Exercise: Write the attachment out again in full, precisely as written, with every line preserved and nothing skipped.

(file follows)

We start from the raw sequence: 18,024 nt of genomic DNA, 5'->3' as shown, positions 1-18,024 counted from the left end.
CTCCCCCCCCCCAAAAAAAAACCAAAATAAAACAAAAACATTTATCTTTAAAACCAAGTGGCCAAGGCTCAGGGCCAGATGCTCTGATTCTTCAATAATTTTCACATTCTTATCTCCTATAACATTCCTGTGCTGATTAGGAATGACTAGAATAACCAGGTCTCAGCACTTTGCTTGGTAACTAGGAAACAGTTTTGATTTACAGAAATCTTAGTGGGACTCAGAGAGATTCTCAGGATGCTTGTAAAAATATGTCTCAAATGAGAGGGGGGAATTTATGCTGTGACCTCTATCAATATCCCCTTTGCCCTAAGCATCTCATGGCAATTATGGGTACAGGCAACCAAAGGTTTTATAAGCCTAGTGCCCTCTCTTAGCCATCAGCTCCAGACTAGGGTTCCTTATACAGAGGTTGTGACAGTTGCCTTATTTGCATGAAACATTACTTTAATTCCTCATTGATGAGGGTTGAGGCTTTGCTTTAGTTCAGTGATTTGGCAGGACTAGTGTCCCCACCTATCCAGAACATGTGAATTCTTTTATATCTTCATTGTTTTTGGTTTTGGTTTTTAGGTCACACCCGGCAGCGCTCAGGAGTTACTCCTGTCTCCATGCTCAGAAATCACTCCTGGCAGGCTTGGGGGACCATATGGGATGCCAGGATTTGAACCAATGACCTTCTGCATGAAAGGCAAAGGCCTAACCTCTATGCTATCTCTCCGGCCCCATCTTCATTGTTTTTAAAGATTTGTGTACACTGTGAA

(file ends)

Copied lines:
We start from the raw sequence: 18,024 nt of genomic DNA, 5'->3' as shown, positions 1-18,024 counted from the left end.
CTCCCCCCCCCCAAAAAAAAACCAAAATAAAACAAAAACATTTATCTTTAAAACCAAGTGGCCAAGGCTCAGGGCCAGATGCTCTGATTCTTCAATAATTTTCACATTCTTATCTCCTATAACATTCCTGTGCTGATTAGGAATGACTAGAATAACCAGGTCTCAGCACTTTGCTTGGTAACTAGGAAACAGTTTTGATTTACAGAAATCTTAGTGGGACTCAGAGAGATTCTCAGGATGCTTGTAAAAATATGTCTCAAATGAGAGGGGGGAATTTATGCTGTGACCTCTATCAATATCCCCTTTGCCCTAAGCATCTCATGGCAATTATGGGTACAGGCAACCAAAGGTTTTATAAGCCTAGTGCCCTCTCTTAGCCATCAGCTCCAGACTAGGGTTCCTTATACAGAGGTTGTGACAGTTGCCTTATTTGCATGAAACATTACTTTAATTCCTCATTGATGAGGGTTGAGGCTTTGCTTTAGTTCAGTGATTTGGCAGGACTAGTGTCCCCACCTATCCAGAACATGTGAATTCTTTTATATCTTCATTGTTTTTGGTTTTGGTTTTTAGGTCACACCCGGCAGCGCTCAGGAGTTACTCCTGTCTCCATGCTCAGAAATCACTCCTGGCAGGCTTGGGGGACCATATGGGATGCCAGGATTTGAACCAATGACCTTCTGCATGAAAGGCAAAGGCCTAACCTCTATGCTATCTCTCCGGCCCCATCTTCATTGTTTTTAAAGATTTGTGTACACTGTGAA